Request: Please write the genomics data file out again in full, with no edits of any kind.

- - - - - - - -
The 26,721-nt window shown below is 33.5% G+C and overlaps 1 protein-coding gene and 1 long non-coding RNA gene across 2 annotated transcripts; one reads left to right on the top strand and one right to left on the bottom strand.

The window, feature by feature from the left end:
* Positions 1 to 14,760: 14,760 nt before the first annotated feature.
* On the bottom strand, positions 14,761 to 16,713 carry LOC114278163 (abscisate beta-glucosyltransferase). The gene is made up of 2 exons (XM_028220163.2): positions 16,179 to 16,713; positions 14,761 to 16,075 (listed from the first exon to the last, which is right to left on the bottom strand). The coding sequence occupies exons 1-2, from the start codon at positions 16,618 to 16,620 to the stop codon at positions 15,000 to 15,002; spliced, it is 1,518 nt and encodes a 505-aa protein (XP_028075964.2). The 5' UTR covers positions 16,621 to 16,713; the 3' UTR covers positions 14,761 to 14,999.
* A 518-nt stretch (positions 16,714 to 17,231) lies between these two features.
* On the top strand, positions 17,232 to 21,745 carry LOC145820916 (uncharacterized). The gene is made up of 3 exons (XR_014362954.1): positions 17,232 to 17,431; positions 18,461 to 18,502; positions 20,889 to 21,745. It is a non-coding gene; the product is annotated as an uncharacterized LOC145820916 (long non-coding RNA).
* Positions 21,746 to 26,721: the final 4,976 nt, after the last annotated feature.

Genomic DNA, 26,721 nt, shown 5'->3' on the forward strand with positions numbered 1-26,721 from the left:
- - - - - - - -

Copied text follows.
The 26,721-nt window shown below is 33.5% G+C and overlaps 1 protein-coding gene and 1 long non-coding RNA gene across 2 annotated transcripts; one reads left to right on the top strand and one right to left on the bottom strand.

The window, feature by feature from the left end:
* Positions 1 to 14,760: 14,760 nt before the first annotated feature.
* On the bottom strand, positions 14,761 to 16,713 carry LOC114278163 (abscisate beta-glucosyltransferase). The gene is made up of 2 exons (XM_028220163.2): positions 16,179 to 16,713; positions 14,761 to 16,075 (listed from the first exon to the last, which is right to left on the bottom strand). The coding sequence occupies exons 1-2, from the start codon at positions 16,618 to 16,620 to the stop codon at positions 15,000 to 15,002; spliced, it is 1,518 nt and encodes a 505-aa protein (XP_028075964.2). The 5' UTR covers positions 16,621 to 16,713; the 3' UTR covers positions 14,761 to 14,999.
* A 518-nt stretch (positions 16,714 to 17,231) lies between these two features.
* On the top strand, positions 17,232 to 21,745 carry LOC145820916 (uncharacterized). The gene is made up of 3 exons (XR_014362954.1): positions 17,232 to 17,431; positions 18,461 to 18,502; positions 20,889 to 21,745. It is a non-coding gene; the product is annotated as an uncharacterized LOC145820916 (long non-coding RNA).
* Positions 21,746 to 26,721: the final 4,976 nt, after the last annotated feature.

Genomic DNA, 26,721 nt, shown 5'->3' on the forward strand with positions numbered 1-26,721 from the left: